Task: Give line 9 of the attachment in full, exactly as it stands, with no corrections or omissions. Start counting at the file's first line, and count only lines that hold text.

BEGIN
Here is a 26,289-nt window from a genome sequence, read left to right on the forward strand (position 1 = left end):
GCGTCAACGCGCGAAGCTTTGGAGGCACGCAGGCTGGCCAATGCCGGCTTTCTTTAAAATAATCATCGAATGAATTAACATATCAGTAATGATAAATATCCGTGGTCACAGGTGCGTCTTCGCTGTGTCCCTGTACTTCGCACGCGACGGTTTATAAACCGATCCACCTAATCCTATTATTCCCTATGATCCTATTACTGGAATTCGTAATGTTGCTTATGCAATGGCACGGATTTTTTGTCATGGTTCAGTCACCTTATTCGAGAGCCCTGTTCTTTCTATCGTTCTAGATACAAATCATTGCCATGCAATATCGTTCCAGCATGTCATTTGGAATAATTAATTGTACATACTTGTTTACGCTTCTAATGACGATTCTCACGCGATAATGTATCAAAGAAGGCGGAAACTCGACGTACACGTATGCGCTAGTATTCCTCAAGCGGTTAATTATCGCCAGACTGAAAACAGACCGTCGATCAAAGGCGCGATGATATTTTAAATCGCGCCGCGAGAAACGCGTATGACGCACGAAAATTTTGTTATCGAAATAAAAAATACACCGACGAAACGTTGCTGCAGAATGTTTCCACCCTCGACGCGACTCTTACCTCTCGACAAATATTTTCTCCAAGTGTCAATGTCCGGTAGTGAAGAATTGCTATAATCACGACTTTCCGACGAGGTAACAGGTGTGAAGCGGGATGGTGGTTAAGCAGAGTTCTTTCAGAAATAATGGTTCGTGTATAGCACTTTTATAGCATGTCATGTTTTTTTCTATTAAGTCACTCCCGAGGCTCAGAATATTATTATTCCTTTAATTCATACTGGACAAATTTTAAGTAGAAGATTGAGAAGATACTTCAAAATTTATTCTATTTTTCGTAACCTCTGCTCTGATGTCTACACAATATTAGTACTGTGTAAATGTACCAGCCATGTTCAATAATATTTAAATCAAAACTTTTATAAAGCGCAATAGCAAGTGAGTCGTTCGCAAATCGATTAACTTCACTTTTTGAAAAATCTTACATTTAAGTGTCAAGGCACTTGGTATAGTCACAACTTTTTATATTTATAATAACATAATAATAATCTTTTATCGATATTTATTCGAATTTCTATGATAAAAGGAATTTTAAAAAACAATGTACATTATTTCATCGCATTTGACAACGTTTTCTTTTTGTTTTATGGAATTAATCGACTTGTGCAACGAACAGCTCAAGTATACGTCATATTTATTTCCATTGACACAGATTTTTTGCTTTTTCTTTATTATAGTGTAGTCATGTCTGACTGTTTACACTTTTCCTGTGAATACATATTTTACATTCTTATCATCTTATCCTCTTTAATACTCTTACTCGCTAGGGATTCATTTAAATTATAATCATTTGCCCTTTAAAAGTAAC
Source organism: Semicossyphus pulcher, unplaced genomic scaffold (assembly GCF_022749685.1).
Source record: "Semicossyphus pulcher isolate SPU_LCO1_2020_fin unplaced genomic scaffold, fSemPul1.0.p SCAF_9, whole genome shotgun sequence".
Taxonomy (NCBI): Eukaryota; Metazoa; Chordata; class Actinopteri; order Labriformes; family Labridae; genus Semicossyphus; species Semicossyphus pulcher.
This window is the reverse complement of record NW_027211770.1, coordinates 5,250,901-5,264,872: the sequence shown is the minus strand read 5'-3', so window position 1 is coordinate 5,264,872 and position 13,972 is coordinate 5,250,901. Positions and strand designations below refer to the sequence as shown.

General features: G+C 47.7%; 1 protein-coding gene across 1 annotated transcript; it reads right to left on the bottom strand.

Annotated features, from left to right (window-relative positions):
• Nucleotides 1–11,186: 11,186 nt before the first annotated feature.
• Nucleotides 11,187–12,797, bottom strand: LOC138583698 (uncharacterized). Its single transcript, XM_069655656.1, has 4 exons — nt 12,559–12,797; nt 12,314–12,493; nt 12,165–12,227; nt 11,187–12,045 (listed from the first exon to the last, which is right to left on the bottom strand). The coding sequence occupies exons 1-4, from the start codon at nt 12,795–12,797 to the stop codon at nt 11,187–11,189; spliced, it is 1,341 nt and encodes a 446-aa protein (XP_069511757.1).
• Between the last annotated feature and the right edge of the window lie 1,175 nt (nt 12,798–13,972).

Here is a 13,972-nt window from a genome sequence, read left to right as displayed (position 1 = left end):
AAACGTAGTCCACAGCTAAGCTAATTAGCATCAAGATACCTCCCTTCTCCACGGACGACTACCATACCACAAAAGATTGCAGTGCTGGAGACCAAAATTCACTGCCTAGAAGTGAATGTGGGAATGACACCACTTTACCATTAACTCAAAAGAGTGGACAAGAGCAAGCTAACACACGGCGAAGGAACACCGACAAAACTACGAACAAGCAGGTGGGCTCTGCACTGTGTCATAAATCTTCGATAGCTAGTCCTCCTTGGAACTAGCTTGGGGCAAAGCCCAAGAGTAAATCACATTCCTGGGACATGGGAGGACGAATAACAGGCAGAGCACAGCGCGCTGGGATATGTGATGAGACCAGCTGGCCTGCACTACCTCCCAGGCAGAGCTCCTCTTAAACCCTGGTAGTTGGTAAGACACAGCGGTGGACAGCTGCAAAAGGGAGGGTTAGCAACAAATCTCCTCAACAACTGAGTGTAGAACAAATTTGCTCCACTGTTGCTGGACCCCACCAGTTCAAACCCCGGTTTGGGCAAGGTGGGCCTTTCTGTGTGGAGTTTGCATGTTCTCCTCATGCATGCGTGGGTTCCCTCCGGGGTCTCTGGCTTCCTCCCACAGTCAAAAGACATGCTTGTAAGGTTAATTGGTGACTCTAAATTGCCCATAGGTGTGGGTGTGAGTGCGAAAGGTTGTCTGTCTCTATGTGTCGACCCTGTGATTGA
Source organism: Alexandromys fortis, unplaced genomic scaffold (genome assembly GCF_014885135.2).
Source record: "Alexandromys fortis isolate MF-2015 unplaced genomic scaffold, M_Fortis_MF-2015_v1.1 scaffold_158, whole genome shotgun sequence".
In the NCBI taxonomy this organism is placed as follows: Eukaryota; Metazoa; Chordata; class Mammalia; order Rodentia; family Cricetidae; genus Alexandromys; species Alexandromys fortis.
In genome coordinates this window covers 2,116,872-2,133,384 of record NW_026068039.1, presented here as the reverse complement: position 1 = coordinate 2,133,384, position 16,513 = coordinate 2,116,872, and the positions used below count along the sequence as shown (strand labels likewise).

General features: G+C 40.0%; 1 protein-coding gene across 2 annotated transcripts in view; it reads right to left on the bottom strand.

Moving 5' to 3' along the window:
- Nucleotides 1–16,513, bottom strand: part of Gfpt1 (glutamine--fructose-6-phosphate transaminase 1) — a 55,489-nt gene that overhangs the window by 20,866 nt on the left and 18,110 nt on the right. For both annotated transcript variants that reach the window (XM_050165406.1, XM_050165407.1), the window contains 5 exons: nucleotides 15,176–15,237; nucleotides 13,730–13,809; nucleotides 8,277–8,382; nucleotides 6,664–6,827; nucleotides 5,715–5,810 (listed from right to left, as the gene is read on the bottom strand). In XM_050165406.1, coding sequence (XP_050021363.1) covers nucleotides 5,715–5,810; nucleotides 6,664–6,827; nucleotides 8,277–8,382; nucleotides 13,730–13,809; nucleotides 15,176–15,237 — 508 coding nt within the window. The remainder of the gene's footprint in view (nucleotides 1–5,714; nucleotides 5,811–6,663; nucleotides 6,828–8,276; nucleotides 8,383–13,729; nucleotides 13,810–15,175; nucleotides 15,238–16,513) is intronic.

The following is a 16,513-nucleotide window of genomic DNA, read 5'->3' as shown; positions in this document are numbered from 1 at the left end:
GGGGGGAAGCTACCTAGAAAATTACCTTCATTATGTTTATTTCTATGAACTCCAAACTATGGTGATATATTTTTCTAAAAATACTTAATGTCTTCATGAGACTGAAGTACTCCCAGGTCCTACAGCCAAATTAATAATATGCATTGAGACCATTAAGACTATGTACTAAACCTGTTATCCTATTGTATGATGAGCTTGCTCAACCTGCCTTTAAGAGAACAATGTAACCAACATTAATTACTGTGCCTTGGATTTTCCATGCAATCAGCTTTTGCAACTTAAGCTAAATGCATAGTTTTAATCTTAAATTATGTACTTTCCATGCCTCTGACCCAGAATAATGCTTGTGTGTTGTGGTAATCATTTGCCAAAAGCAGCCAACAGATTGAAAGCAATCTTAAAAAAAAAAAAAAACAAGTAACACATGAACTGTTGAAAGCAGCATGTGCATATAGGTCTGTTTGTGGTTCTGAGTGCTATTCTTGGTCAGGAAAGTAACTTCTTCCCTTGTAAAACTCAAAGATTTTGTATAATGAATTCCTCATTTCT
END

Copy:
• Nucleotides 1–11,186: 11,186 nt before the first annotated feature.